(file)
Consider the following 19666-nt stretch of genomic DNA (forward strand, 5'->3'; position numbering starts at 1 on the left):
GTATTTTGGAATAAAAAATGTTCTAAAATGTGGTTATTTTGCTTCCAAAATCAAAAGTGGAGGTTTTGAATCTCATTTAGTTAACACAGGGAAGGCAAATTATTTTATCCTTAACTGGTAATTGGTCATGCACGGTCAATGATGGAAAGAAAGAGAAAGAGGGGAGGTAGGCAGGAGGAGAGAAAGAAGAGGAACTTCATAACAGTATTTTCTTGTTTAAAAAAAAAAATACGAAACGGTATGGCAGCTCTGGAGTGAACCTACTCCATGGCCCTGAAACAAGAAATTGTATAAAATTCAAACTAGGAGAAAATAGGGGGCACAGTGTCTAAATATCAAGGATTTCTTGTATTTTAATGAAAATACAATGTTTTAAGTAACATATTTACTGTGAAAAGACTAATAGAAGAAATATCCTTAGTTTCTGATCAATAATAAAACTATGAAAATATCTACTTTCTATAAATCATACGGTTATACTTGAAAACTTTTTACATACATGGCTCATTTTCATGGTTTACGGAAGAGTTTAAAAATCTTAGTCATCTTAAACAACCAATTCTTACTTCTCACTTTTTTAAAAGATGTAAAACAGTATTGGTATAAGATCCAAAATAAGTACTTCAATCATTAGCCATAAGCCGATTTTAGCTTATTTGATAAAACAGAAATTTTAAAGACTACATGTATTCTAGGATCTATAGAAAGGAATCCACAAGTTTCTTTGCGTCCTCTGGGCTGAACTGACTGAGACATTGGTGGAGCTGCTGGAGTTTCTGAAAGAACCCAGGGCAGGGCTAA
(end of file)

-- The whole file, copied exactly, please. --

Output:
Consider the following 19666-nt stretch of genomic DNA (forward strand, 5'->3'; position numbering starts at 1 on the left):
GTATTTTGGAATAAAAAATGTTCTAAAATGTGGTTATTTTGCTTCCAAAATCAAAAGTGGAGGTTTTGAATCTCATTTAGTTAACACAGGGAAGGCAAATTATTTTATCCTTAACTGGTAATTGGTCATGCACGGTCAATGATGGAAAGAAAGAGAAAGAGGGGAGGTAGGCAGGAGGAGAGAAAGAAGAGGAACTTCATAACAGTATTTTCTTGTTTAAAAAAAAAAATACGAAACGGTATGGCAGCTCTGGAGTGAACCTACTCCATGGCCCTGAAACAAGAAATTGTATAAAATTCAAACTAGGAGAAAATAGGGGGCACAGTGTCTAAATATCAAGGATTTCTTGTATTTTAATGAAAATACAATGTTTTAAGTAACATATTTACTGTGAAAAGACTAATAGAAGAAATATCCTTAGTTTCTGATCAATAATAAAACTATGAAAATATCTACTTTCTATAAATCATACGGTTATACTTGAAAACTTTTTACATACATGGCTCATTTTCATGGTTTACGGAAGAGTTTAAAAATCTTAGTCATCTTAAACAACCAATTCTTACTTCTCACTTTTTTAAAAGATGTAAAACAGTATTGGTATAAGATCCAAAATAAGTACTTCAATCATTAGCCATAAGCCGATTTTAGCTTATTTGATAAAACAGAAATTTTAAAGACTACATGTATTCTAGGATCTATAGAAAGGAATCCACAAGTTTCTTTGCGTCCTCTGGGCTGAACTGACTGAGACATTGGTGGAGCTGCTGGAGTTTCTGAAAGAACCCAGGGCAGGGCTAA